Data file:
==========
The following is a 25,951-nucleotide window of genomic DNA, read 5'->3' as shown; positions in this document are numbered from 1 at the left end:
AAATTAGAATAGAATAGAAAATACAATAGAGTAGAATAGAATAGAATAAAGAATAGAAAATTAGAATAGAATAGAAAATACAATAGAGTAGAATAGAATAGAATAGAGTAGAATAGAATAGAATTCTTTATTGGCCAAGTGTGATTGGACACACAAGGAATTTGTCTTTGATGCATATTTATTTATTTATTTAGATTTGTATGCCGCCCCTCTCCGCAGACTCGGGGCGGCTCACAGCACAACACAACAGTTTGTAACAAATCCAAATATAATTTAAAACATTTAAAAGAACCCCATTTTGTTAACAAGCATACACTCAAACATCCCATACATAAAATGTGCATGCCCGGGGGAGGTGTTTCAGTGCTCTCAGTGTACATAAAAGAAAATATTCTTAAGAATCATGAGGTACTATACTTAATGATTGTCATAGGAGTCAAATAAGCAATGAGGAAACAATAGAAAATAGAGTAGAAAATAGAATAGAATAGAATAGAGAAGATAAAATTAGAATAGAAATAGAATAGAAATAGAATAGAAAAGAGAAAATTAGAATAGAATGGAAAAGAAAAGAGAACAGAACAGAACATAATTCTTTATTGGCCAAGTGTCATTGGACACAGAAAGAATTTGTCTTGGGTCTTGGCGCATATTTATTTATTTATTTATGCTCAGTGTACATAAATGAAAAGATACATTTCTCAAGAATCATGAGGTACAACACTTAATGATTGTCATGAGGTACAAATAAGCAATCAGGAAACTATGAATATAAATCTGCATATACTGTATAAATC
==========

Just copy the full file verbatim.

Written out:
The following is a 25,951-nucleotide window of genomic DNA, read 5'->3' as shown; positions in this document are numbered from 1 at the left end:
AAATTAGAATAGAATAGAAAATACAATAGAGTAGAATAGAATAGAATAAAGAATAGAAAATTAGAATAGAATAGAAAATACAATAGAGTAGAATAGAATAGAATAGAGTAGAATAGAATAGAATTCTTTATTGGCCAAGTGTGATTGGACACACAAGGAATTTGTCTTTGATGCATATTTATTTATTTATTTAGATTTGTATGCCGCCCCTCTCCGCAGACTCGGGGCGGCTCACAGCACAACACAACAGTTTGTAACAAATCCAAATATAATTTAAAACATTTAAAAGAACCCCATTTTGTTAACAAGCATACACTCAAACATCCCATACATAAAATGTGCATGCCCGGGGGAGGTGTTTCAGTGCTCTCAGTGTACATAAAAGAAAATATTCTTAAGAATCATGAGGTACTATACTTAATGATTGTCATAGGAGTCAAATAAGCAATGAGGAAACAATAGAAAATAGAGTAGAAAATAGAATAGAATAGAATAGAGAAGATAAAATTAGAATAGAAATAGAATAGAAATAGAATAGAAAAGAGAAAATTAGAATAGAATGGAAAAGAAAAGAGAACAGAACAGAACATAATTCTTTATTGGCCAAGTGTCATTGGACACAGAAAGAATTTGTCTTGGGTCTTGGCGCATATTTATTTATTTATTTATGCTCAGTGTACATAAATGAAAAGATACATTTCTCAAGAATCATGAGGTACAACACTTAATGATTGTCATGAGGTACAAATAAGCAATCAGGAAACTATGAATATAAATCTGCATATACTGTATAAATC